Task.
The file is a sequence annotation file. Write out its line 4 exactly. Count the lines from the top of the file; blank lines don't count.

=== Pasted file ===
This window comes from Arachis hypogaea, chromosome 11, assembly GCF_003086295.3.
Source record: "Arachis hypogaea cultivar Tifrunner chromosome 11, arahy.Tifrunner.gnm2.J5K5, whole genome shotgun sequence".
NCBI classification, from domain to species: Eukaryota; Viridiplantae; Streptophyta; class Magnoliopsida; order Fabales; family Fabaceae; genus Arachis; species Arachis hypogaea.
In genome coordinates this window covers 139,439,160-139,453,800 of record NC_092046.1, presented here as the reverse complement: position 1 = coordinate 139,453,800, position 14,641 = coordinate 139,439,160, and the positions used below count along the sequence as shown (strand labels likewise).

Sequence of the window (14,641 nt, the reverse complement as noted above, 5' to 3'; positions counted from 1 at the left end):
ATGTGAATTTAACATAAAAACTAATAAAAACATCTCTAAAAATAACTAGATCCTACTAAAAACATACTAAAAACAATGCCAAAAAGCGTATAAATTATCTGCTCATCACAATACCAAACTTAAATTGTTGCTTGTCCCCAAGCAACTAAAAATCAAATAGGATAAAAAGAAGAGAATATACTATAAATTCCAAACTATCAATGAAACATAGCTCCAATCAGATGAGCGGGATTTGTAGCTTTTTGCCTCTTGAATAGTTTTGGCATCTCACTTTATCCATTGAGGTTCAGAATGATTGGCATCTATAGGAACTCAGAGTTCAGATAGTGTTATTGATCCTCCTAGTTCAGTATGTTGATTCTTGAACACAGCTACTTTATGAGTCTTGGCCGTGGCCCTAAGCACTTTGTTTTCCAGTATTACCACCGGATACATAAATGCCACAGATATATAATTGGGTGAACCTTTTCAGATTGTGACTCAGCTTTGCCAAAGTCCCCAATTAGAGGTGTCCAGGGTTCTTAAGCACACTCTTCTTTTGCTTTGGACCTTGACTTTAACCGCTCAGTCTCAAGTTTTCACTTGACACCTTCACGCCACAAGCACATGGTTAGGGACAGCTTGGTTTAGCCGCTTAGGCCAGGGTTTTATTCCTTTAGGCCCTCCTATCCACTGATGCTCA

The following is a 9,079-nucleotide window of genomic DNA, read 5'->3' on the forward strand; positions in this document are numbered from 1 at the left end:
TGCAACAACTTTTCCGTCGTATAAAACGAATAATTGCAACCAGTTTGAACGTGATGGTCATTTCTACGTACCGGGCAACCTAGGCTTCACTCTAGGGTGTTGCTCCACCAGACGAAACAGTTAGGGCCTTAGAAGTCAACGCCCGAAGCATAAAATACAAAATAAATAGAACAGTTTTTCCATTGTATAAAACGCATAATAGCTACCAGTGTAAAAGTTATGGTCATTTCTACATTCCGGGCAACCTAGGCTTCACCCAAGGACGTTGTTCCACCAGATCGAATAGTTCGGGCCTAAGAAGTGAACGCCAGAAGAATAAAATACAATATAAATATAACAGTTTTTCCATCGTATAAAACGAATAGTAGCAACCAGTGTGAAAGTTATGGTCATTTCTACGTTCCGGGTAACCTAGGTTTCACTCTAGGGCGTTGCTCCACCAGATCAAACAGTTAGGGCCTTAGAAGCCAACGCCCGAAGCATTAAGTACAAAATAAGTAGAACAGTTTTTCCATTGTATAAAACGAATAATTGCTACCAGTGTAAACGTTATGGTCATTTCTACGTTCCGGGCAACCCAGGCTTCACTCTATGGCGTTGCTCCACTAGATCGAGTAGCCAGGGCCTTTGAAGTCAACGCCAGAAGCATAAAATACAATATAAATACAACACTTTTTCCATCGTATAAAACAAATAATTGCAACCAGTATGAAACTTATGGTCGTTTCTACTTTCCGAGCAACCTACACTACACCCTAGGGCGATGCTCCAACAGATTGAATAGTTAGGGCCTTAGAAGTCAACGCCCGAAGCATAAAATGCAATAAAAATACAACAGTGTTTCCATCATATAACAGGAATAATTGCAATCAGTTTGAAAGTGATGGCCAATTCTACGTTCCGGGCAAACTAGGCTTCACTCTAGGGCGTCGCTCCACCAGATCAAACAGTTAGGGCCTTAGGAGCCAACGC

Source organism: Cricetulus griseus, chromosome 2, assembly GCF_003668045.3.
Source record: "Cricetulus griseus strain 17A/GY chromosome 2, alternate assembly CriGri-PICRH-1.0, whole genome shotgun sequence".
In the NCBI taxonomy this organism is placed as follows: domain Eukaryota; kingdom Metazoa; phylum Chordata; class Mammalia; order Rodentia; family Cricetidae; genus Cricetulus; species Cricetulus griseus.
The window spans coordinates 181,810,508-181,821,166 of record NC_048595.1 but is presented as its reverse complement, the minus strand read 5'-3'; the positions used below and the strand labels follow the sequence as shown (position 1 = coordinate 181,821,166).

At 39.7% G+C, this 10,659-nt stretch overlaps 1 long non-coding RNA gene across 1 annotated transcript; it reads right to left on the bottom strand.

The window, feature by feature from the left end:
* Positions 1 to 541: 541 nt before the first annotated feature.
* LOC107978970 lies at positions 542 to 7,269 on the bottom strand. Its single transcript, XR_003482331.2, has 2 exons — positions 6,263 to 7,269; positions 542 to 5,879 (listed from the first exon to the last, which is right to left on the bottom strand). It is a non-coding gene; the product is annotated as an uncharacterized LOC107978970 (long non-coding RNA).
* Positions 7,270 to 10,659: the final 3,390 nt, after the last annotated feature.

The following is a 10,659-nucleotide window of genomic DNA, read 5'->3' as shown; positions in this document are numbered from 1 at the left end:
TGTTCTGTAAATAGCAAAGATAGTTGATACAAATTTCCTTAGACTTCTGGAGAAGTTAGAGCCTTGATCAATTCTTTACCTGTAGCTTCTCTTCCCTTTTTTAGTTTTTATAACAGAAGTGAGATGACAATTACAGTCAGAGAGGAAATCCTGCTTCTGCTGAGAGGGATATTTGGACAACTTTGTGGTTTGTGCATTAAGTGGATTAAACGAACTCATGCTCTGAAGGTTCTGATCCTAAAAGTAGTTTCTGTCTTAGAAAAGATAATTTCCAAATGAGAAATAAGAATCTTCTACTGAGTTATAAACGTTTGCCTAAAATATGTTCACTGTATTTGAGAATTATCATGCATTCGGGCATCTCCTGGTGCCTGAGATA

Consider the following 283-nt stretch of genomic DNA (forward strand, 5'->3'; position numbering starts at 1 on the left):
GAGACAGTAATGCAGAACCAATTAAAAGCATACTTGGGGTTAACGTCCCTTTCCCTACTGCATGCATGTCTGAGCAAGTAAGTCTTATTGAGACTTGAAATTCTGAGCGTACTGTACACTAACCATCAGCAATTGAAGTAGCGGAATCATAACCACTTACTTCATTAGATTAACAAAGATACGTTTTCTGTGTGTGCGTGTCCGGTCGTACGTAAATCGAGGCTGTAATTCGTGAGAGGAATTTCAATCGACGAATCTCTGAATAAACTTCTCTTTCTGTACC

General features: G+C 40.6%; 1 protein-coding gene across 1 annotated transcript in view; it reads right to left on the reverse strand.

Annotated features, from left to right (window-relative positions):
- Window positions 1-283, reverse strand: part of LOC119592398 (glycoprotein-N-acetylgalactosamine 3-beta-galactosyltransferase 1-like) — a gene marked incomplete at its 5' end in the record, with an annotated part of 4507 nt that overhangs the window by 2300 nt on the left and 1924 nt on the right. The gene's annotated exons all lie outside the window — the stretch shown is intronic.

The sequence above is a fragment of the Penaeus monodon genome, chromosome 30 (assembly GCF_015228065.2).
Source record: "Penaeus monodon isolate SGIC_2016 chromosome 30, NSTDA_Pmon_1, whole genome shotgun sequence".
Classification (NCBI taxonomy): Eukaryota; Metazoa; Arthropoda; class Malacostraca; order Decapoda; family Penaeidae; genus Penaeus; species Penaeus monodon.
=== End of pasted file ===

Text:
In genome coordinates this window covers 139,439,160-139,453,800 of record NC_092046.1, presented here as the reverse complement: position 1 = coordinate 139,453,800, position 14,641 = coordinate 139,439,160, and the positions used below count along the sequence as shown (strand labels likewise).